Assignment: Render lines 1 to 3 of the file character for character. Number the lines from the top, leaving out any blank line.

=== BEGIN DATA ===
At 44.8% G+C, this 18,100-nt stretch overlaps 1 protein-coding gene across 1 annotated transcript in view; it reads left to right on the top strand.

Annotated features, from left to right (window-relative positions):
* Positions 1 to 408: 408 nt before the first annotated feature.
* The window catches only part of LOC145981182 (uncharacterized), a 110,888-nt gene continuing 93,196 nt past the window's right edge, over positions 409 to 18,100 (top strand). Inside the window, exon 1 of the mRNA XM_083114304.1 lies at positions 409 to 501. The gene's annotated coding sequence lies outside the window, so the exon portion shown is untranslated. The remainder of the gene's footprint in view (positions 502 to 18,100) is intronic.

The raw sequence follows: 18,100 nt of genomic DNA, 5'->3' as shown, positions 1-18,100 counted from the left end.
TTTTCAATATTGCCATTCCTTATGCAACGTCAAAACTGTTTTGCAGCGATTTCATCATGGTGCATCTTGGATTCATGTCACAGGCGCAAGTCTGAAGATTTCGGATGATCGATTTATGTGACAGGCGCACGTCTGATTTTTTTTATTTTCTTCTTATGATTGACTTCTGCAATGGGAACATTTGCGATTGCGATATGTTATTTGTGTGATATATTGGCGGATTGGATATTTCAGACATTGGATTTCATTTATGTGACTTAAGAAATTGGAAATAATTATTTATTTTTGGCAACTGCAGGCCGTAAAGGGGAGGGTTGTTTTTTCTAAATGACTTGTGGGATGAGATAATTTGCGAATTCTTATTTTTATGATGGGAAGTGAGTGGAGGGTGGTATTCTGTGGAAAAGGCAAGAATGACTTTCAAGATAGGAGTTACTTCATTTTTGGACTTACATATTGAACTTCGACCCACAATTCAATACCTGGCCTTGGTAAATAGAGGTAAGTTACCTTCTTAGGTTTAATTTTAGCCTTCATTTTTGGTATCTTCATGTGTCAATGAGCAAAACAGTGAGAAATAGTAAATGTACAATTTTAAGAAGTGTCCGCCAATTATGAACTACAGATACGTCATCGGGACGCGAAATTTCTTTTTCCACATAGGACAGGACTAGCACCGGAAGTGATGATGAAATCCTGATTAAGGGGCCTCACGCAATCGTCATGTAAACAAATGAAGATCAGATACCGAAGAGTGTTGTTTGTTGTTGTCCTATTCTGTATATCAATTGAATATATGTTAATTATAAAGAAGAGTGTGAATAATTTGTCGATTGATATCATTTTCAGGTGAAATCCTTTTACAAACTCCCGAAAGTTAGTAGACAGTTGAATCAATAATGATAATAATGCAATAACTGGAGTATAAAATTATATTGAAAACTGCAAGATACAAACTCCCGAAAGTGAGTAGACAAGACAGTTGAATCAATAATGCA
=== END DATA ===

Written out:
At 44.8% G+C, this 18,100-nt stretch overlaps 1 protein-coding gene across 1 annotated transcript in view; it reads left to right on the top strand.

Annotated features, from left to right (window-relative positions):
* Positions 1 to 408: 408 nt before the first annotated feature.